by Joel Wendland
On Tuesday, Reuters reported that George W. Bush thinks our economy is neither in recession nor headed for recession. It must be nice to live in a dream world.
Bush main reason for stating so is political, however. He wants to try to avoid criticism of his remaining days in office, for one. But he also is planning to block renewed calls for economic stimulus that focuses on giving aid to state governments facing fiscal crisis – and some such calls are coming from both Democratic and Republican governors – and on investments in infrastructure.
Recall that Bush and previous Republican controlled Congresses collaborated to slash grants to states for programs like Medicaid. Not only has this been a public health disaster, but it also means that states are forced to shift more resources from things like public education and public safety to cover Medicaid recipients.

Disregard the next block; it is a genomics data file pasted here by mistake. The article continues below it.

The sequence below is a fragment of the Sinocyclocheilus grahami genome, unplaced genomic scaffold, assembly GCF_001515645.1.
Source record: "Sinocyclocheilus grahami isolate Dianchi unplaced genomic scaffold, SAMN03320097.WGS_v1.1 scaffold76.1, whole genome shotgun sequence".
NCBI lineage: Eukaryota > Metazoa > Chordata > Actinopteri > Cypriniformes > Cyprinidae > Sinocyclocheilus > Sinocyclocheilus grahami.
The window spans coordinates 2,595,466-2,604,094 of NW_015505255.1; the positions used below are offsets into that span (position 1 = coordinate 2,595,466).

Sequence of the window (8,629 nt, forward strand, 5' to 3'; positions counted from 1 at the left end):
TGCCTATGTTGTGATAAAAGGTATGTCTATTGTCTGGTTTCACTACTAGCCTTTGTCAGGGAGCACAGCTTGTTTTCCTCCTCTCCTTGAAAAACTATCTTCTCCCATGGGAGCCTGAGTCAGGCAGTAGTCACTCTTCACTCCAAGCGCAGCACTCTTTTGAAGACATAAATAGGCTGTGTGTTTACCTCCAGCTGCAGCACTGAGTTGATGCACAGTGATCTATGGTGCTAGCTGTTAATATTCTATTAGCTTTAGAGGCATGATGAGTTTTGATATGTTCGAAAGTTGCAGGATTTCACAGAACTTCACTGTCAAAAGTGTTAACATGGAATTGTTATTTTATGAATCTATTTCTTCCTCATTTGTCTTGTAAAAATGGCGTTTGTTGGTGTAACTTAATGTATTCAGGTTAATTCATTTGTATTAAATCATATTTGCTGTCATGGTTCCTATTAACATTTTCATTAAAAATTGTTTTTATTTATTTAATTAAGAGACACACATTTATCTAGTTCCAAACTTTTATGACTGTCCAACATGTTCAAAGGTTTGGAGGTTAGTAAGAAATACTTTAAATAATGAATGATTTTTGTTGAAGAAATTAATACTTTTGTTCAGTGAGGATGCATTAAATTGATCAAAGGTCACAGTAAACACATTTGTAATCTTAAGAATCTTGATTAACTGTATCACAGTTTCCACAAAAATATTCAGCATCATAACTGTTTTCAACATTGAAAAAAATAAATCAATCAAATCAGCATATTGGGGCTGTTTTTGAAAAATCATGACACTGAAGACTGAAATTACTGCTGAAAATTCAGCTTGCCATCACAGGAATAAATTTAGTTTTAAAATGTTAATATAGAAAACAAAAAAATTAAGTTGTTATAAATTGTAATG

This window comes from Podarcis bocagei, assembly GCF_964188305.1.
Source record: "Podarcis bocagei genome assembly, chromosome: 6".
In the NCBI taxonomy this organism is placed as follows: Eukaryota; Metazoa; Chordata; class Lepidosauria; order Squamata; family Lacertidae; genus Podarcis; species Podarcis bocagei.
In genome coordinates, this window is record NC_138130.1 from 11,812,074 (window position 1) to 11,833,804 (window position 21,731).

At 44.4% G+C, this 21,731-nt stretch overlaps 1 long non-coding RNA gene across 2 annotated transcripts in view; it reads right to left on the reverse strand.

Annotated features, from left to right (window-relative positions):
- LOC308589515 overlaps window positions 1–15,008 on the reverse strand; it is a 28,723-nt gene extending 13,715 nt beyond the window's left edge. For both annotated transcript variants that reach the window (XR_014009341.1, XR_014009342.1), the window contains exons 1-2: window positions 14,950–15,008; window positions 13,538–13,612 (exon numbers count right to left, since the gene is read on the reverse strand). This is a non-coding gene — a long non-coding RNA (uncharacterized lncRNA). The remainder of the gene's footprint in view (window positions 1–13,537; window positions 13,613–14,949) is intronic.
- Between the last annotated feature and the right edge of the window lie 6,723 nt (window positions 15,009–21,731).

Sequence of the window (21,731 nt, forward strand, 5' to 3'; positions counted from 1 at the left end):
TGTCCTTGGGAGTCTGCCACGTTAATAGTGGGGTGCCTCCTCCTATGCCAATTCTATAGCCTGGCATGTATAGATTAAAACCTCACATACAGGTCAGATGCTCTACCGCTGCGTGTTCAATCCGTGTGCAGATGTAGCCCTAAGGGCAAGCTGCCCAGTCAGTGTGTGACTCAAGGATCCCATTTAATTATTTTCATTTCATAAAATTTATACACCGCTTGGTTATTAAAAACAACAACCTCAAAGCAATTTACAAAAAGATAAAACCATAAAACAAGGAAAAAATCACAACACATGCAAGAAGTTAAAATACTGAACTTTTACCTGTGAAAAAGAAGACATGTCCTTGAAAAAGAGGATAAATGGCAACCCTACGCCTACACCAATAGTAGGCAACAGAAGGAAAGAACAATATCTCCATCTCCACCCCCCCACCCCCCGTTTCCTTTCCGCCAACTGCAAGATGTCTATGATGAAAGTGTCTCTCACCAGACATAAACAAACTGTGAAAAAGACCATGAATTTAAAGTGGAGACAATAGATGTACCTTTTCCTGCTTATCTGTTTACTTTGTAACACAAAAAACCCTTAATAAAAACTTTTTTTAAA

Arizona Gov. Janet Napolitano (D) (along with others) recently called for a rejection of the Bush Medicaid cuts. And labor is leading the political charge to pass new investments in infrastructure reconstruction.
It is pretty clear that the economic crisis is quickly eroding dedication to hardline Republican ideological demands for cutting social programs to pay for tax breaks for the rich and endless war in Iraq.
But their are even newer signs that the economic problems we face are not so readily solved merely by adjusting interest rates or dishing out tax rebates.
The housing crisis has caused a huge credit crunch. Homes are not worth as much as the mortgages owed to banks. On the other hand, inflation is growing, driven by higher food and energy costs (a la the Iraq war). The Fed's instinct is to cut interest rates. But won't that fuel inflation? How do working families deal with losing more homes, higher prices, unemployment, and weakening wages?
Obviously political leaders are going to have to start thinking outside of the "free market," individualist, business-interests-first box they have constructed that got us into the mess in the first place.
1. End the war
2. Invest in U.S. infrastructure (both physical and social)
3. Invest in alternative energy
4. Expand anti-poverty and public health care programs: from food stamps to unemployment compensation to Medicare and Medicaid and S-CHIP
5. Impose an indefinite moratorium on home foreclosures.